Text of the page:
SUBSCRIBE

Breaking News on the Food and Drink Manufacturing Sector

Headlines > Supply Chain

Make GM food science research top priority: producers

By Mike Stones , 06-Jun-2013
Last updated the 06-Jun-2013 at 17:59 GMT

Developing modern technologies and the genetic modification (GM) of crops and animals are the top two of eight research priorities identified by a group of primary producers bidding to influence the government’s agri-technology strategy, due to be launched this month.

The report – Feeding the Future: Innovation Requirements for Primary Food Production in the UK to 2030 – set out the industry’s top research and development focus over two decades for the first time, claimed the groups which commissioned it. 

On GM, the report said researchers should prioritise “modern genetic and breeding approaches to improve the quality, sustainability, resilience and yield-led profitability of crops and farm animals”.

‘Modern genetic and breeding approaches’

Other research priorities included: interactions between soil, water and crop/animal processes; integrated management of crop weeds, pests and diseases; and the use of social and economic science to promote development, uptake and use of sustainable, resilient and profitable agricultural practice. (See full list below.)

The report – commissioned by the Agriculture and Horticulture Development Board (AHDB), the National Farmers’ Union (NFU), NFU Scotland, the Royal Agricultural Society of England (RASE) and the Agricultural Industries Confederation (AIC) – made five recommendations.

The top recommedation was that levy bodies and other producer groups should encourage joint innovation programmes and attract additional investment from research councils, government departments, TSB, the EU and other funding agencies.

They also urged that producers should be given greater influence in the decision-making of government departments, research councils and, where appropriate, higher education institutes and research institutes. (See full recommendations below.)

‘The clock ticking’

Tom Taylor, AHDB chief executive, underlined the need for action. “With limited research funding available and with the clock ticking, we believe it is vital to spell out the industry’s view on the research priorities for UK agriculture,” he said. “This document has to be the reference manual for our policy makers and funding providers for the next two decades.”

Jim Godfrey, farmer and member of the commissioning group, said: “This is the first time in my lifetime that UK primary producers have come together to identify their research and development priorities for the next 20 years. It is timely because government is developing its own agri-technology strategy to be launched in June and will be drawing on this report.”

Nigel Miller, president NFU Scotland, said that scientific and technological progress will be vital to meet the challenges of food security and climate change. “Investment in the right research and development will open the door to the levels of precision that will be needed at farm level to drive both output and carbon efficiency,” he said.

 

Research priorities

 

  1. Utilisation of modern technologies to improve the precision and efficiency of key agricultural management practices.
  2. Apply modern genetic and breeding approaches to improve the quality, sustainability, resilience and yield-led profitability of crops and farm animals.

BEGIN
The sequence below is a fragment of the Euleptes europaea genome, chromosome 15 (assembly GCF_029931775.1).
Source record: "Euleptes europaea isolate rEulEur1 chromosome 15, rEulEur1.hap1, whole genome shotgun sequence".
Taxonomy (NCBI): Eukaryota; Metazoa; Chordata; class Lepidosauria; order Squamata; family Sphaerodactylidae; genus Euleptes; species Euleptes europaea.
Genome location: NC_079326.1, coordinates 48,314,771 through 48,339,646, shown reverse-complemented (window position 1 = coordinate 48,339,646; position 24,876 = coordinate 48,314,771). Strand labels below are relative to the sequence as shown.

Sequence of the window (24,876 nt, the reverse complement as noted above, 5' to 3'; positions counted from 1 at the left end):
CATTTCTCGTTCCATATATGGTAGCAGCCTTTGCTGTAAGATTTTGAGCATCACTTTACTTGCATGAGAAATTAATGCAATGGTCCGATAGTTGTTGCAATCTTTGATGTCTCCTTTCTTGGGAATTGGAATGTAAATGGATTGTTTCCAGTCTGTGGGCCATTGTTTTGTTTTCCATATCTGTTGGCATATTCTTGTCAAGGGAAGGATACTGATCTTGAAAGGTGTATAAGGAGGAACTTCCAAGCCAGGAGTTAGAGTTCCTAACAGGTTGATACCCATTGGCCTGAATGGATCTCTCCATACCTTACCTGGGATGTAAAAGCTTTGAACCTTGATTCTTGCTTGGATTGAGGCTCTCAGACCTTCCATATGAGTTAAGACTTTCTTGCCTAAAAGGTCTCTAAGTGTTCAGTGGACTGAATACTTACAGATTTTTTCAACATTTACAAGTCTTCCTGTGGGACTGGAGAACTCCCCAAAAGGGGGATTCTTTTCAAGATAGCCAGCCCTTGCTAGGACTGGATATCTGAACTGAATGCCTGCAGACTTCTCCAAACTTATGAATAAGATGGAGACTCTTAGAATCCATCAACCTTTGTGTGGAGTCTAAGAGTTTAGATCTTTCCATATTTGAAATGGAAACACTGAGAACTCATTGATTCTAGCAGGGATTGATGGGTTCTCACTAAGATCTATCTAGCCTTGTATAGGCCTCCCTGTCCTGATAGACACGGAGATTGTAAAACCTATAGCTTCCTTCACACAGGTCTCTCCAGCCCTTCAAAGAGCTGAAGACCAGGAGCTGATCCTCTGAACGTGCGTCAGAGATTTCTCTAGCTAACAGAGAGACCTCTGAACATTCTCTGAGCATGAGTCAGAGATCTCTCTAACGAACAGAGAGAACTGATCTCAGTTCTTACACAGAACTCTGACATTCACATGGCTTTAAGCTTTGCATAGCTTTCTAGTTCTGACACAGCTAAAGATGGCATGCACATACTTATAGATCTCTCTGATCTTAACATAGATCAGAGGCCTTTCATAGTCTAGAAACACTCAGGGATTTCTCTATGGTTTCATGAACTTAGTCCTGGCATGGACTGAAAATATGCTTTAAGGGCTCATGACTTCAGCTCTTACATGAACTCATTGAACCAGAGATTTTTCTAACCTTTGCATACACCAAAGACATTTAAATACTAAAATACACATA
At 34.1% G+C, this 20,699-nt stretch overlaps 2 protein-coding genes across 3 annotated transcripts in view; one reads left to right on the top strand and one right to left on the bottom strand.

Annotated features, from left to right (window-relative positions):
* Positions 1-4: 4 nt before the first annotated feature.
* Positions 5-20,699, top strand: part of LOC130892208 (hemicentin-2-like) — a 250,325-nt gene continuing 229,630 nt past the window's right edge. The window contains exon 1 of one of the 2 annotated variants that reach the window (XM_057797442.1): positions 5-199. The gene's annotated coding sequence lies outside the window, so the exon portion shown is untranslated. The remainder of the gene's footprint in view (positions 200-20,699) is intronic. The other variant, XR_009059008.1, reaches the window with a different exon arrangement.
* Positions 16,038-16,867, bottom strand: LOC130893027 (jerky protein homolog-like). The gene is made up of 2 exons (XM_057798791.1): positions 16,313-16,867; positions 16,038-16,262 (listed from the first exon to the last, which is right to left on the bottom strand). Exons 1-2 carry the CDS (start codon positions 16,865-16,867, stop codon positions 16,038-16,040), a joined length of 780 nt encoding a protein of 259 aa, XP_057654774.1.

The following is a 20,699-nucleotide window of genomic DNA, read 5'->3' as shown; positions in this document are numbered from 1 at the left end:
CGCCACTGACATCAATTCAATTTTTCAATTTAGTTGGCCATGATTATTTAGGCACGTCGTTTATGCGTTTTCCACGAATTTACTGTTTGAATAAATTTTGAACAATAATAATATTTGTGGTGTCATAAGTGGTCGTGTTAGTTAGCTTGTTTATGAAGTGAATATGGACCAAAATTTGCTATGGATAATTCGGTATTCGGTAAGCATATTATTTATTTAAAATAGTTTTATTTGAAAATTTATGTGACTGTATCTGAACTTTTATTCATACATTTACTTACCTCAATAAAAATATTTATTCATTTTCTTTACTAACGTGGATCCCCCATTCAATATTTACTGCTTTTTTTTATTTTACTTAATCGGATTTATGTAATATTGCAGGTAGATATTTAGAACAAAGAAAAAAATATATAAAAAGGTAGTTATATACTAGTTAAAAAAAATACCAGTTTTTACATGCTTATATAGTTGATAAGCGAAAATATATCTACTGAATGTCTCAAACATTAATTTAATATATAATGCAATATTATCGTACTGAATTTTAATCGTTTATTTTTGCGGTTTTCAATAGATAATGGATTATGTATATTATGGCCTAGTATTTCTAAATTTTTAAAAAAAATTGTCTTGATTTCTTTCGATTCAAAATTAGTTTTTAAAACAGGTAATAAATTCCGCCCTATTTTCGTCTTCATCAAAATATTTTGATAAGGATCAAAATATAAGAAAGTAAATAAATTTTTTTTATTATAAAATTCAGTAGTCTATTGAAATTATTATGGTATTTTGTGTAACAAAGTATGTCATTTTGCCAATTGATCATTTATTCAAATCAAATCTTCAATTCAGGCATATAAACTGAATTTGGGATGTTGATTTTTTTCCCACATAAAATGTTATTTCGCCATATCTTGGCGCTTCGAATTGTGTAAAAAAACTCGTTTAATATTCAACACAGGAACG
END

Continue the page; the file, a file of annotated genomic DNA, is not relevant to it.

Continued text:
3. Use systems-based approaches to better understand and manage interactions between soil, water and crop/animal processes.
  4. Develop integrated approaches to the effective management of crop weeds, pests and diseases within farming systems.
  5. Develop integrated approaches to the management of animal disease within farming systems.
  6. Develop evidence-based approaches to value ecosystem service delivery by land users and incorporate these approaches into effective decision support systems at the enterprise or grouped enterprise level.
  7. Extend the training, professional development and communication channels for researchers, practitioners and advisers to promote delivery of the above targets.
  8. Improve the use of social and economic science to promote development, uptake and use of sustainable, resilient and profitable agricultural practice that can deliver affordable, safe and high-quality products.

  

Report recommendations

 

  1. Levy bodies and other producer groups should look to encourage joint innovation programmes and attract additional investment from research councils, government departments, TSB, the EU and other funding agencies.
  2. Producers should be given greater influence in the decision-making of government departments, research councils and, where appropriate, higher education institutes and research institutes to find integrated approaches to industry challenges rather than to promote narrow sectoral interests.
  3. There needs to be a greater integrated approach to providing advice, training and skills – both for producers and the R&D and consultancy base – that acknowledges the increasing policy emphasis given to land-based issues of food production, alternative land use, climate change, adaptation and mitigation and the protection of natural capital.
  4. The report’s implications for policy and strategy should be considered by both government and the funders of basic and strategic research. There needs to be consistency of policy and approach across different government departments with an interest in land and water use, food and energy production and the protection of natural capital.
  5. Research funding decisions need to protect the UK’s capacity for scientific excellence while addressing skills shortages in key areas, such as soil science and applied crop sciences. There also needs to be a better balance between fundamental and applied research and closer contact between science, advisory and farmer communities.

Related products